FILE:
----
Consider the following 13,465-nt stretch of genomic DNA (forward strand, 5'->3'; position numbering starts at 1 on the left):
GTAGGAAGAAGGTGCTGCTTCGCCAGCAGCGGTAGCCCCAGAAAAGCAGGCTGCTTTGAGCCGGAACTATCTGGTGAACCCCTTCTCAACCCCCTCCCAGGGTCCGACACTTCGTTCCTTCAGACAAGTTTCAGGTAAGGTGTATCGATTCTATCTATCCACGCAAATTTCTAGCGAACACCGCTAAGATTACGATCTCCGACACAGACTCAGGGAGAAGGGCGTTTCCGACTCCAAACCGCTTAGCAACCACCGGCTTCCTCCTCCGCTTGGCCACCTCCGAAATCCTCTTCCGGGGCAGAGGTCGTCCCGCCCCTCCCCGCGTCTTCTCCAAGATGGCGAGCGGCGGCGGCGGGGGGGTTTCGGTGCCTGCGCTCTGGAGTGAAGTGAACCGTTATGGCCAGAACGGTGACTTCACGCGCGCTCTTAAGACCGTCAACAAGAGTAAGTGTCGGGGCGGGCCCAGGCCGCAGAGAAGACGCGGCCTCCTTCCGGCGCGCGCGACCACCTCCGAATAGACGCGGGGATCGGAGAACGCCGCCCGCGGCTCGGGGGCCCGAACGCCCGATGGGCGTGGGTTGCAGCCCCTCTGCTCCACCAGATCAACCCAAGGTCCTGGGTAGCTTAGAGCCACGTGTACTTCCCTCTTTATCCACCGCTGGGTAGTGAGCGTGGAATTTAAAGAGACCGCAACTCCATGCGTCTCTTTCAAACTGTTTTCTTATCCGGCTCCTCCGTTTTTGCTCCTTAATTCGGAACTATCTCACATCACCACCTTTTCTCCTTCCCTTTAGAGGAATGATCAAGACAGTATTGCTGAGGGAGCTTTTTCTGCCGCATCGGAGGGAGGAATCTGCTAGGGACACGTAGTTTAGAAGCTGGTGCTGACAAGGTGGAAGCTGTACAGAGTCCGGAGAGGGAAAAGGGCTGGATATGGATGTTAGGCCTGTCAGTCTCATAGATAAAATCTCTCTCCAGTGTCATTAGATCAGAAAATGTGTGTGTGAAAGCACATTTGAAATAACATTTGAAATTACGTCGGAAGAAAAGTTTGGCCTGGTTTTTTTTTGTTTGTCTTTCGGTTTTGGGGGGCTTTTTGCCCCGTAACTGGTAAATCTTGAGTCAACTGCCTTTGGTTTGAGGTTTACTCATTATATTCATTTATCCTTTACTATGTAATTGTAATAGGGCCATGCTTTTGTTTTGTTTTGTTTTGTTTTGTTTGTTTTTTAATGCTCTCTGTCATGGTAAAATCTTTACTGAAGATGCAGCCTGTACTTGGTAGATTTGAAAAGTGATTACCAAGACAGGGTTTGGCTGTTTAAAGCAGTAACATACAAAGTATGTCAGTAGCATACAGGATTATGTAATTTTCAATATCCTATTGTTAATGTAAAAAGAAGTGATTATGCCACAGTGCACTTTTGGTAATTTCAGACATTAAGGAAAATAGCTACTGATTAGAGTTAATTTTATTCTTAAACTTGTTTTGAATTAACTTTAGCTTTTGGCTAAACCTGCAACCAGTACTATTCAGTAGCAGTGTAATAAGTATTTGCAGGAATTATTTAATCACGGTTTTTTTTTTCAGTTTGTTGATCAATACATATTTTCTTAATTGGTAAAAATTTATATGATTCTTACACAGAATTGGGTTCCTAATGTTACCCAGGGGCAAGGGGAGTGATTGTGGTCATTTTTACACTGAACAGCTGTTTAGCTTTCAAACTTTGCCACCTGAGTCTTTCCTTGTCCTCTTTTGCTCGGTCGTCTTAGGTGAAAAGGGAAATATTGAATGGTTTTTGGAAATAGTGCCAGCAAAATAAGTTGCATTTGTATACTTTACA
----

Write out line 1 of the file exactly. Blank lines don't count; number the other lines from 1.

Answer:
Consider the following 13,465-nt stretch of genomic DNA (forward strand, 5'->3'; position numbering starts at 1 on the left):